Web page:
According to a post on Microsoft’s blog, the initiative aims to establish:

  • A definition of tokens and their use cases across industries.
  • A common set of concepts and terms that can be used by business, technical, and regulatory participants so they can speak the same language.
  • A composition framework for defining and building tokens.
  • Create a Token Classification Hierarchy (TCH) that is simple to understand.
  • Tooling meta-data using the TTF syntax to be able to generate visual representations of classifications and modeling tools to view and create token definitions mapped to the taxonomy eventually linking with implementations for specific platforms.
  • A sandbox environment for legal and regulatory requirement discovery and input.

EEA plans to release the first version of its taxonomy later this year, followed by “Token Definition Workshops” to educate the blockchain community about its use.

Adrienne Lang, INFO 653-01

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The Largest Online Catalog for Artists’ Books

While this post isn’t a current event, per-se I thought this would be an interesting topic to touch on for Knowledge Organization. When folks typically think of catalogs, we likely think of libraries and librarians as catalog proprietors. But there are many catalogs that are useful and created by people who aren’t working in the library field. I’m passionate about artists’ books and I find Printed Matter’s online catalog to be incredibly important for my personal and academic interests. On their website, Printed Matter boasts that their “online catalog is one of the largest and most comprehensive databases of artists’ books and related publications. The catalog contains records for approximately 45,000 titles, which includes inventory currently in stock and available for sale, as well as an archive of titles previously stocked.”

The fields that Printed Matter uses for their catalog entries are similar to MARC records and RDA standards. These fields include: publisher, city (of publication), year, pages, dimensions, cover, binding, process, color and stock id. Specifically, these would translate to fields including 245, 250, 264, 300, 336, 337, 338, 400 and 500. The entries also include short descriptions of the work. Artists’ books provide many challenges for catalogers and Printed Matter serves as a liaison for many libraries and librarians. Since the non-profits inception in 1976, this organization is “the world’s leading non-profit organization dedicated to the dissemination, understanding and appreciation of artists’ books.”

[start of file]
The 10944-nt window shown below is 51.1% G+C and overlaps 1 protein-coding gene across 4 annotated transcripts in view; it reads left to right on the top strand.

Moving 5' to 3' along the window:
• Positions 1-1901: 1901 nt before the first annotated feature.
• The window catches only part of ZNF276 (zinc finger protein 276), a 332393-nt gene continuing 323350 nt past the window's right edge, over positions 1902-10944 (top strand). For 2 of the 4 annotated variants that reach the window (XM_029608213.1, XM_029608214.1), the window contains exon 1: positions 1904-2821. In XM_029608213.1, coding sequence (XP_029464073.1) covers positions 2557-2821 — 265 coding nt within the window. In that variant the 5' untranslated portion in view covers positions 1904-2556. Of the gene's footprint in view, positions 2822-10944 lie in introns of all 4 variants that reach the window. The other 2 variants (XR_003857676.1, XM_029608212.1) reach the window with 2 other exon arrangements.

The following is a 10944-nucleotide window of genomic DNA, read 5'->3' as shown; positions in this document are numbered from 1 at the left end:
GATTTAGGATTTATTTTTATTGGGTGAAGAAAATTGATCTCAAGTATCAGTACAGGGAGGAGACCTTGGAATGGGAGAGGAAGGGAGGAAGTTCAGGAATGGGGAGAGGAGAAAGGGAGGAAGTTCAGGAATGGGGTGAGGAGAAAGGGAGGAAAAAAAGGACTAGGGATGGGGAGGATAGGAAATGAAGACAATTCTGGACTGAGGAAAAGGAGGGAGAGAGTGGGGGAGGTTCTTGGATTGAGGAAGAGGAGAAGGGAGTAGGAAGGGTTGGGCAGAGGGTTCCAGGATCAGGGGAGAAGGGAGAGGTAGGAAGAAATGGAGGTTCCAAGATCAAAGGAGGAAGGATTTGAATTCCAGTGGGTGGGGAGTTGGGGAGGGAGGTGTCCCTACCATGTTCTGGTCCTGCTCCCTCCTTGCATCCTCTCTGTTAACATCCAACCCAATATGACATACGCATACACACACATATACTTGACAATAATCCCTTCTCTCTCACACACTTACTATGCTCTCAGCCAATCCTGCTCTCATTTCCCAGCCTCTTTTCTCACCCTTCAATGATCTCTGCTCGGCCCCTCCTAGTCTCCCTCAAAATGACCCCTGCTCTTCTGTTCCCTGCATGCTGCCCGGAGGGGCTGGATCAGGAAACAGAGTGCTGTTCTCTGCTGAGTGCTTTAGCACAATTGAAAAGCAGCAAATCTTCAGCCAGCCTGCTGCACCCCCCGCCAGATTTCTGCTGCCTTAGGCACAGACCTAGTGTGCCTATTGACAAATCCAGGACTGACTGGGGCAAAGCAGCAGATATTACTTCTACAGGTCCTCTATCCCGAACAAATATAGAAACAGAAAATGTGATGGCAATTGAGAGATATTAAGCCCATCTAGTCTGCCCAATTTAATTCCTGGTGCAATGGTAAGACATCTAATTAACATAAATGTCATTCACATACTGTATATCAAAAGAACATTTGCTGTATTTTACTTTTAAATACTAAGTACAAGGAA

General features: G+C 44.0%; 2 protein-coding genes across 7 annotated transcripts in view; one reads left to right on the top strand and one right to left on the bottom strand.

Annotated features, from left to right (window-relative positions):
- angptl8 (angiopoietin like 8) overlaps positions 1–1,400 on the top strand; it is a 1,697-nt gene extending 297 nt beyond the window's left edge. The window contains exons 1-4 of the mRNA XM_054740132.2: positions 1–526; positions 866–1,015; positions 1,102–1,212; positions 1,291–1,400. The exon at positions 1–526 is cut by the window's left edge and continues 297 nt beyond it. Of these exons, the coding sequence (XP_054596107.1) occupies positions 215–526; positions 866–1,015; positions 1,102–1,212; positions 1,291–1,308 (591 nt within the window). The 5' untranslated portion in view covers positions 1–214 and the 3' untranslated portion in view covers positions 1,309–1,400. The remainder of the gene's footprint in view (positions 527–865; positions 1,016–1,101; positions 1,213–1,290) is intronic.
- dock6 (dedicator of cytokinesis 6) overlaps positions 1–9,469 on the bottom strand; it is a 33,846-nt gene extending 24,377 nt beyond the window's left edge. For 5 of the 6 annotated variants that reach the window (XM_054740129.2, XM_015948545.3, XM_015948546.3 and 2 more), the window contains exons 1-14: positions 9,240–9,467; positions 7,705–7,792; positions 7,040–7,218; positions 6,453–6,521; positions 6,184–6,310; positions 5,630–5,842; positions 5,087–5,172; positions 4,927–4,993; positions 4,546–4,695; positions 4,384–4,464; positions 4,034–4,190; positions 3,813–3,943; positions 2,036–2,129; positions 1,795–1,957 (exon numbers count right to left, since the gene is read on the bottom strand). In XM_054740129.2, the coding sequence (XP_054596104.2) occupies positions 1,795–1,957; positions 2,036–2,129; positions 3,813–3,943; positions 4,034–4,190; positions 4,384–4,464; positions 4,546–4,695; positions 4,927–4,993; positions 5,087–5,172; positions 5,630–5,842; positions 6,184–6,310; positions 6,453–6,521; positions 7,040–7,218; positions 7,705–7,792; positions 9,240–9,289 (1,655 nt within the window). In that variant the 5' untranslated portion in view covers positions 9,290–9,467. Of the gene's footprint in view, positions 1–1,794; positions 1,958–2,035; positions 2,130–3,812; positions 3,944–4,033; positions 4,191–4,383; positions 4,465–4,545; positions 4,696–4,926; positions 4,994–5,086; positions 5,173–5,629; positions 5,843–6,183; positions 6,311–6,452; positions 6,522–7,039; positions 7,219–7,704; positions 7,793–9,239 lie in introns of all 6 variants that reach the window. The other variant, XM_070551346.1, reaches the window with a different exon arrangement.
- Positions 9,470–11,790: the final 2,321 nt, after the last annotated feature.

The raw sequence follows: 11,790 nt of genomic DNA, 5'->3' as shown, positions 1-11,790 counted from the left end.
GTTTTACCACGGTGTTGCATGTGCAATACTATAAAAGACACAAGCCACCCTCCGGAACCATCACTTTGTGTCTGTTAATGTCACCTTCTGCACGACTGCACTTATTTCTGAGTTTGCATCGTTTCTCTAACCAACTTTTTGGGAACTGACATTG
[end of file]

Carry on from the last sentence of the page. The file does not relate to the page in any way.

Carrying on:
Joey Vincennie, INFO 653-02

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Posted in Books, Cataloging, Libraries, Uncategorized

Libro de los Epítomes Rediscovered

Guy Lazure from the University of Windsor in Ontario made the connection to Colón. The Institute reached out to The Metropolitan Museum of Art who then contacted Wilson-Lee and his colleague José María Pérez Fernández to verify its authenticity. The two are planning to publish an account of the contents with plans to eventually digitize the manuscript in collaboration with the Arnamagnæan Institute.

Hernando Colón’s Libro de los Epítomes manuscript has been making headlines after being discovered after hundreds of years. The 16th century book “hasn’t been seen for at least 400, if not close to 500 years, and so the assumption had to be that it was lost,” Colón biographer Edward Wilson-Lee said. It has seemingly been at the University of Copenhagen Arnamagnæan Manuscript Collection in Copenhagen in the collection of Árni Magnússon, an Icelandic scholar who donated his library in 1730. Whether the book was misprocessed, uncatalogued, missing, lost, or simply unused remains unclear.

The cultural value of the book, which is over a foot thick and more than 2,000 pages long, is immense. It summarized books collected by Hernando Colón, Christopher Columbus’s son. He aimed to create the largest library in the world. Although he had upward of 15,000 books, only a quarter remain in the Seville . The manuscript creates a detailed glimpse into what those who could afford books were reading and collecting as well as summaries of books that may no longer exist at all. Colón collected ephemeral items such as pamphlets in addition to classic texts. The manuscript also provided an attempt to classify these items in a structured system.